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Submitted by Arthur - N1ORC

Allard Beutel/Dwayne Brown
Headquarters, Washington      October 31, 2002
(Phone: 202/358-1726)

James Hartsfield
Johnson Space Center, Houston
(Phone: 281/483-5111)

RELEASE: 02-212


     The "terrible twos" aren't so terrible for the 
International Space Station.

The world's first international orbital outpost celebrates 
the second anniversary of continuous residency and permanent 
human presence in space Saturday, Nov. 2. The anniversary 
marks an ambitious and virtually flawless year of expansion 
and research in space.

Already the largest, most sophisticated and powerful 
spacecraft ever built, when its second year of occupancy 
began in 2001, the station has grown by more than 56,000 
pounds in components added during the past 12 months. Over 
the last two years, the station has grown by more than 
200,000 pounds, and its internal volume has increased from 
that of an efficiency apartment to a three-bedroom house. 
This year, construction began on the station's backbone, a 
truss structure that eventually will support almost an acre 
of solar panels to provide more power for orbital research 
than ever before.

"The International Space Station was truly spectacular a year 
ago, but with each new assembly mission -- almost one every 
month -- it's further enhanced," said Bill Gerstenmaier, 
International Space Station Program Manager, NASA Johnson 
Space Center, Houston. "Our success in the past two years has 
been phenomenal. We are blazing a trail in space and on 
Earth, through research and international cooperation, which 
can improve lives and expand exploration. We have many 
challenges ahead, but this team's continued hard work and 
dedication will build a final facility that eclipses even 
today's station," he said.

By the end of 2002, the station's truss will stretch almost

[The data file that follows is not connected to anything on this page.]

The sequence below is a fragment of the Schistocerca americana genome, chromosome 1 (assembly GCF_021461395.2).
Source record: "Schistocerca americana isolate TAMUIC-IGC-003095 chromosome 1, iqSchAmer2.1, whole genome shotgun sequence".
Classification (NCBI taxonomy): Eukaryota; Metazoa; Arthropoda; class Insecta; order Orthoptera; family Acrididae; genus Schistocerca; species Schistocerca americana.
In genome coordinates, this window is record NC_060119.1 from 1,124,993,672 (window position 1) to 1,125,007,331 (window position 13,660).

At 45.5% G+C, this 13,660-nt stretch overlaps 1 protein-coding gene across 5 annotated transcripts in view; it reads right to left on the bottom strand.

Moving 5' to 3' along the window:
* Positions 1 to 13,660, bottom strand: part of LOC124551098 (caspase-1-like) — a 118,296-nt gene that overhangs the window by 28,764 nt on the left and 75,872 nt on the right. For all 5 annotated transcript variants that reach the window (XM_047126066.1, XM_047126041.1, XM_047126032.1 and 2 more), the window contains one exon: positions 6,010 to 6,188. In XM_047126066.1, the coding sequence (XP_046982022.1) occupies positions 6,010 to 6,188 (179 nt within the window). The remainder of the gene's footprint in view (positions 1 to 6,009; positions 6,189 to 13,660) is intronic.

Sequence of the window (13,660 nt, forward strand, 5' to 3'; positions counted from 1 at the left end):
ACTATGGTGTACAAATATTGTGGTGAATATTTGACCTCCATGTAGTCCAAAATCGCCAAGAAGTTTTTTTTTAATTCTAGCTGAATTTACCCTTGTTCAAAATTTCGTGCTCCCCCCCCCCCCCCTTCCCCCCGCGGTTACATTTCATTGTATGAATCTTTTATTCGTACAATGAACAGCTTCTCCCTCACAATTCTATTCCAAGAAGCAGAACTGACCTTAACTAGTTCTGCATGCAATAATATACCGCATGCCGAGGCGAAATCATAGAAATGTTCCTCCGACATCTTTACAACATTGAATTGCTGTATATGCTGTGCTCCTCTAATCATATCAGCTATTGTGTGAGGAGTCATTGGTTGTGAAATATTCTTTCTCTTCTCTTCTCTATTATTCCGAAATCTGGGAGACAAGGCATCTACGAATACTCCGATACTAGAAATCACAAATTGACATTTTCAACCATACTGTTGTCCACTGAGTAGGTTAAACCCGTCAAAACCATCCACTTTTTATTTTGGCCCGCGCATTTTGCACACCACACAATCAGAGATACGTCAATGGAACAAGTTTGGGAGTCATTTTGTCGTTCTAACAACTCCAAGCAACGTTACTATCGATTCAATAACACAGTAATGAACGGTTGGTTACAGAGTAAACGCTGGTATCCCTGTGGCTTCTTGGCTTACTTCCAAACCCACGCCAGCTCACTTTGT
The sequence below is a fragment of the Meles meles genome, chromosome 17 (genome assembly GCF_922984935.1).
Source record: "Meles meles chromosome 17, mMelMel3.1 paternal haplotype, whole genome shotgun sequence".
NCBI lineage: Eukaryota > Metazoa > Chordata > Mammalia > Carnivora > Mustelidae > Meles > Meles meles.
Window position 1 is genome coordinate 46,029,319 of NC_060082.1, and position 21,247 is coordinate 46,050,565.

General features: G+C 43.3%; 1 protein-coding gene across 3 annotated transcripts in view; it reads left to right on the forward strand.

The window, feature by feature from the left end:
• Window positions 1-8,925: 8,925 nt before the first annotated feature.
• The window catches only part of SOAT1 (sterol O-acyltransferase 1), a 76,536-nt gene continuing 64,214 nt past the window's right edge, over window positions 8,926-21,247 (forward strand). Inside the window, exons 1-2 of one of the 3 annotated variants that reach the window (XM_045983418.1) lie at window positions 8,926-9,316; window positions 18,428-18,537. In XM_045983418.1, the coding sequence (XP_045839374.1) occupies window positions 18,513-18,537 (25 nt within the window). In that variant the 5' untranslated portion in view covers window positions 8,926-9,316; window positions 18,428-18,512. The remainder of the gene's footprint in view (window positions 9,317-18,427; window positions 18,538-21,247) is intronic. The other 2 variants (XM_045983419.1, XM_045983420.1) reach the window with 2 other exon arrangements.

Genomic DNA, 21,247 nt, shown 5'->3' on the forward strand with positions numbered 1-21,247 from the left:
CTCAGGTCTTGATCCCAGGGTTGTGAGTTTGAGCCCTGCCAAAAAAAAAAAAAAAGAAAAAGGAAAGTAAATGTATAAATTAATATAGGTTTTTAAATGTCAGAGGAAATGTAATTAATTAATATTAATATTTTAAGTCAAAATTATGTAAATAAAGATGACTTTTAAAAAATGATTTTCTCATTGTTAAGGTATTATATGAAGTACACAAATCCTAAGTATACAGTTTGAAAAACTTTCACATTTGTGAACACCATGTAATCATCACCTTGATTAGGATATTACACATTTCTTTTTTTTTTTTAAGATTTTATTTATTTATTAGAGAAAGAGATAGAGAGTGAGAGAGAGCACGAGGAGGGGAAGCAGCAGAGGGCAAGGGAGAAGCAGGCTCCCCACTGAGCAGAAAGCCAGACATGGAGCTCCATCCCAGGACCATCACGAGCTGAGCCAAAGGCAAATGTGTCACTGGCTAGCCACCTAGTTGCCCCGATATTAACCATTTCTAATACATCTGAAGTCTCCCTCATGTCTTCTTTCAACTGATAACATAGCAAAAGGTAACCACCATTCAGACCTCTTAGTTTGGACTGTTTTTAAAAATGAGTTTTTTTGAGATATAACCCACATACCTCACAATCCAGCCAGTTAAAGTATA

133 feet. When completed in 2004, the truss will stretch 356 
feet; longer than a football field. This year has seen 
assembly of the first "space railroad," including a mobile 
base on the truss for the station's Canadian robotic arm and 
a "hand car" for spacewalkers.

As the station expands, so does its research capability. 
Experiments aboard the complex have attained more than 90,000 
hours of operating time. Sixty-five U.S. investigations have 
been launched as well as numerous international studies.

An example of Station-based research recently involved the 
first-ever soybean crop grown in space. After spending nearly 
100 days aboard the Station and returning on a visiting Space 
Shuttle, the seeds are undergoing several months of chemical 
and biological tests on Earth to reveal whether their growth 
in a low-gravity environment changed their chemical 

Soybeans are a leading source of protein in the human diet 
and are used in many products, from oil to crayons. Space 
Station research, in conjunction with commercial companies, 
in this area could lead to producing crops that support long-
term human presence in space and possibly pave the way for 
improving crops grown on Earth.

In the past 12 months, 33 people have visited or lived aboard 
the orbiting complex. A total of 112 visitors have been 
aboard the station since it was launched, including men and 
women from six nations. The first crewmembers docked with the 
Station to begin its permanent occupancy on November 2, 2000. 
Five three-person crews have lived aboard for durations 
ranging from four to more than six months. In its second year 
of occupancy, astronauts and cosmonauts have conducted 16 
spacewalks for maintenance and assembly of the Station.

More information about the Station is available on the 
Internet at:



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